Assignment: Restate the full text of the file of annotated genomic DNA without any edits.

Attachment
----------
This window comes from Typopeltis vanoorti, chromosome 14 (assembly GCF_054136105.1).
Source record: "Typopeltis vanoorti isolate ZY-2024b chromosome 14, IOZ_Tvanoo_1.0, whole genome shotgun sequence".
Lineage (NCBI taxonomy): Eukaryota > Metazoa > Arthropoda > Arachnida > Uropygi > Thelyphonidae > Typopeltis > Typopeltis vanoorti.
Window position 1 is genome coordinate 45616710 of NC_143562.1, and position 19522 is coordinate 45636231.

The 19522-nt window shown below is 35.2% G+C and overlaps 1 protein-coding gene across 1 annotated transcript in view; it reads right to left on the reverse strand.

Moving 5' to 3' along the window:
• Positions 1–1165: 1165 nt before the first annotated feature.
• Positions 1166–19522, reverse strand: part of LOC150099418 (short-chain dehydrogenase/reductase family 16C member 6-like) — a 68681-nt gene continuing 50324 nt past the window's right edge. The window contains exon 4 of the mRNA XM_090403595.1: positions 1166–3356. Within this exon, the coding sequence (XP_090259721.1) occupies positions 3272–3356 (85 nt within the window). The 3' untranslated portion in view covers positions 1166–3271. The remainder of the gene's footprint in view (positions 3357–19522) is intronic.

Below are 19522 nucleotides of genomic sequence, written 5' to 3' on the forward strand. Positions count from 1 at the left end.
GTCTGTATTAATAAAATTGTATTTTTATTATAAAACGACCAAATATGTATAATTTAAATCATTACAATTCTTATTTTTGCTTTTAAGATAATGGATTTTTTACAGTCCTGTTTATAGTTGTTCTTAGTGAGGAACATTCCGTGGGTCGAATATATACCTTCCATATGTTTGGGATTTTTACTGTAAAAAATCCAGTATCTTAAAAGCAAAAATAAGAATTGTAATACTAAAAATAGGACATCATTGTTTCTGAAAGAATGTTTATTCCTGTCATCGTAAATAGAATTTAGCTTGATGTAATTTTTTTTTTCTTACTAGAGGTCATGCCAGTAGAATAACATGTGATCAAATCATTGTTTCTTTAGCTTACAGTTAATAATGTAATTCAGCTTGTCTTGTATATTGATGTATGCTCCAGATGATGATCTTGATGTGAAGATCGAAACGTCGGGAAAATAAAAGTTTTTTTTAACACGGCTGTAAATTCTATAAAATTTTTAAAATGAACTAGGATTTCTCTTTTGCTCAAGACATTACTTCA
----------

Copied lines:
This window comes from Typopeltis vanoorti, chromosome 14 (assembly GCF_054136105.1).
Source record: "Typopeltis vanoorti isolate ZY-2024b chromosome 14, IOZ_Tvanoo_1.0, whole genome shotgun sequence".
Lineage (NCBI taxonomy): Eukaryota > Metazoa > Arthropoda > Arachnida > Uropygi > Thelyphonidae > Typopeltis > Typopeltis vanoorti.
Window position 1 is genome coordinate 45616710 of NC_143562.1, and position 19522 is coordinate 45636231.

The 19522-nt window shown below is 35.2% G+C and overlaps 1 protein-coding gene across 1 annotated transcript in view; it reads right to left on the reverse strand.

Moving 5' to 3' along the window:
• Positions 1–1165: 1165 nt before the first annotated feature.
• Positions 1166–19522, reverse strand: part of LOC150099418 (short-chain dehydrogenase/reductase family 16C member 6-like) — a 68681-nt gene continuing 50324 nt past the window's right edge. The window contains exon 4 of the mRNA XM_090403595.1: positions 1166–3356. Within this exon, the coding sequence (XP_090259721.1) occupies positions 3272–3356 (85 nt within the window). The 3' untranslated portion in view covers positions 1166–3271. The remainder of the gene's footprint in view (positions 3357–19522) is intronic.

Below are 19522 nucleotides of genomic sequence, written 5' to 3' on the forward strand. Positions count from 1 at the left end.
GTCTGTATTAATAAAATTGTATTTTTATTATAAAACGACCAAATATGTATAATTTAAATCATTACAATTCTTATTTTTGCTTTTAAGATAATGGATTTTTTACAGTCCTGTTTATAGTTGTTCTTAGTGAGGAACATTCCGTGGGTCGAATATATACCTTCCATATGTTTGGGATTTTTACTGTAAAAAATCCAGTATCTTAAAAGCAAAAATAAGAATTGTAATACTAAAAATAGGACATCATTGTTTCTGAAAGAATGTTTATTCCTGTCATCGTAAATAGAATTTAGCTTGATGTAATTTTTTTTTTCTTACTAGAGGTCATGCCAGTAGAATAACATGTGATCAAATCATTGTTTCTTTAGCTTACAGTTAATAATGTAATTCAGCTTGTCTTGTATATTGATGTATGCTCCAGATGATGATCTTGATGTGAAGATCGAAACGTCGGGAAAATAAAAGTTTTTTTTAACACGGCTGTAAATTCTATAAAATTTTTAAAATGAACTAGGATTTCTCTTTTGCTCAAGACATTACTTCA